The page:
“She’s gone round to the garden, asthore,” said Denis in a hoarse whisper; “go in the donkey-carriage. ’Twill be all right!” He seized her by the arm, pushed her down the steps and into the little carriage, pulled up the hood over her to its furthest stretch, snatched the whip out of the hand of the broadly-grinning Norris, and with terrific objurgations lashed the donkey into a gallop. The donkey-boy grasped the position, whatever it might be; he took up the running on the other side, and the donkey-carriage swung away down the avenue, with all its incongruous air of hooded and rowdy invalidism.
I have never disguised the fact that I am a coward, and therefore when, at this dynamitical moment, I caught a glimpse of Lady Knox’s hat over a laurustinus, as she returned at high speed from the garden, I slunk into the house and faded away round the dining-room door. “This minute I seen the misthress going down through the plantation beyond,” said the voice of Crusoe outside the window, “and I’m afther sending Johnny Regan to her with the little carriage, not to put any more delay on yer ladyship. Sure you can see him making all the haste he can. Maybe you’d sit inside in the library till she comes.”
Silence followed. I peered cautiously round the window curtain. Lady Knox was looking defiantly at the donkey-carriage as it reeled at top speed into the shades of the plantation, strenuously pursued by the woolly dog. Norris was regarding his horses’ ears in expressionless respectability. Denis was picking up the entrée-dishes with decorous solicitude. Lady Knox turned and came into the house; she passed the dining-room door with an ominous step, and went on into the library.
It seemed to me that now or never was the moment to retire quietly to my room, put my things into my portmanteau, and ——
Denis rushed into the room with the entrée-dishes piled up to his chin.
“She’s diddled!” he whispered, crashing them down on the table. He came at me with his hand out. “Three cheers for Masther Flurry and Miss Sally,” he hissed, wringing my hand up and down, “and ’twas yerself called for ‘Haste to the Weddin” last night, long life to ye! The Lord save us! There’s the misthress going into the library!”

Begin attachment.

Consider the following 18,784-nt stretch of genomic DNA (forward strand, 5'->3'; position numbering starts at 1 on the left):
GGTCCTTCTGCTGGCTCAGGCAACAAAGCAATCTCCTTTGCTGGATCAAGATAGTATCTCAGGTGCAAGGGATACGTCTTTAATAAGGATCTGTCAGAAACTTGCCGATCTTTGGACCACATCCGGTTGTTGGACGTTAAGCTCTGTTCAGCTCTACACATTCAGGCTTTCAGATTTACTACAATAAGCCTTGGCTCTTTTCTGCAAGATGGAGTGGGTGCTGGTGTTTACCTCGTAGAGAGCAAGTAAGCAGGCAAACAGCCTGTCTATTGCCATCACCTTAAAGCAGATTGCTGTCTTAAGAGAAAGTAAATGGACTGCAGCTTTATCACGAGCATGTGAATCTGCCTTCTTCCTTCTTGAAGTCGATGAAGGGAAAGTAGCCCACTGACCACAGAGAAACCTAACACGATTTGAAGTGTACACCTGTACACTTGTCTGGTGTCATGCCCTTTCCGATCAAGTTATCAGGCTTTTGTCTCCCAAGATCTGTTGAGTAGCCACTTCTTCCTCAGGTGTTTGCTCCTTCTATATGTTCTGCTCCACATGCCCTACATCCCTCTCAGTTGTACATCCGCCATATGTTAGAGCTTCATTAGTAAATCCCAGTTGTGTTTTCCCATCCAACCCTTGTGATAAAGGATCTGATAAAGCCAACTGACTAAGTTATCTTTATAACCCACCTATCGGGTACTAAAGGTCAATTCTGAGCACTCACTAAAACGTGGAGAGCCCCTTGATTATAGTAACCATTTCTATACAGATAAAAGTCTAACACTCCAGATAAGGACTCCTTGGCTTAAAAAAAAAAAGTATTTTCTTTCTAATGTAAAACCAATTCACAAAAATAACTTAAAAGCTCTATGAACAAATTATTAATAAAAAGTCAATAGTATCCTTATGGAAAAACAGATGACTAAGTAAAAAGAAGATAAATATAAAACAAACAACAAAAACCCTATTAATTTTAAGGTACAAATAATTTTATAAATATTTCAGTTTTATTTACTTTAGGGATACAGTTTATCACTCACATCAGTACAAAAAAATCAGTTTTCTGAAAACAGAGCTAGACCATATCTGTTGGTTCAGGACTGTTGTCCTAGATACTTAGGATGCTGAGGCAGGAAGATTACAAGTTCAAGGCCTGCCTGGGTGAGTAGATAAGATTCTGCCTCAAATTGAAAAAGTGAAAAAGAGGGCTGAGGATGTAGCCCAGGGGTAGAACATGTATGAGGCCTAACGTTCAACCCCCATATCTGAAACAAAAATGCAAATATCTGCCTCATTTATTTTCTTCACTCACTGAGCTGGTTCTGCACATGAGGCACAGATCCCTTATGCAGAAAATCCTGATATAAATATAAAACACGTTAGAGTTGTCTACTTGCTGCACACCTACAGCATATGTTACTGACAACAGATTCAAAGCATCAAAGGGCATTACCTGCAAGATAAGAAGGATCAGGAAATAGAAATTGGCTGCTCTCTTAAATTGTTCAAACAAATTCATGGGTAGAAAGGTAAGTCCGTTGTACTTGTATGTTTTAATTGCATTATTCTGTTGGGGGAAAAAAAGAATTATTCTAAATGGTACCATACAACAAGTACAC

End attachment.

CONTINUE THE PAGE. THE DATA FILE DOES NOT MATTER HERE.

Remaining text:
Through the half-open door I saw old Mrs. Knox approach the library from the staircase with a dignified slowness; she had on a wedding garment, a long white burnous, in which she might easily have been mistaken for a small, stout clergyman. She waved back Crusoe, the door closed upon her, and the battle of giants was entered upon. I sat down — it was all I was able for — and remained for a full minute in stupefied contemplation of the entrée-dishes.
Perhaps of all conclusions to a situation so portentous, that which occurred was the least possible. Twenty minutes after Mrs. Knox met her antagonist I was summoned from strapping my portmanteau to face the appalling duty of escorting the combatants, in Lady Knox’s brougham, to the church outside the back gate, to which Miss Sally had preceded them in the donkey-carriage. I pulled myself together, went down stairs, and found that the millennium had suddenly set in. It had apparently dawned with the news that Aussolas and all things therein were bequeathed to Flurry by his grandmother, and had established itself finally upon the considerations that the marriage was past praying for, and that the diamonds were intended for Miss Sally.
We fetched the bride and bridegroom from the church; we fetched old Eustace Hamilton, who married them; we dug out the champagne from the cellar; we even found rice and threw it.
The hired carriage that had been ordered to take the runaways across country to a distant station was driven by Slipper. He was shaved; he wore an old livery coat and a new pot hat; he was wondrous sober. On the following morning he was found asleep on a heap of stones ten miles away; somewhere in the neighbourhood one of the horses was grazing in a field with a certain amount of harness hanging about it. The carriage and the remaining horse were discovered in a roadside ditch, two miles farther on; one of the carriage doors had been torn off, and in the interior the hens of the vicinity were conducting an exhaustive search after the rice that lurked in the cushions.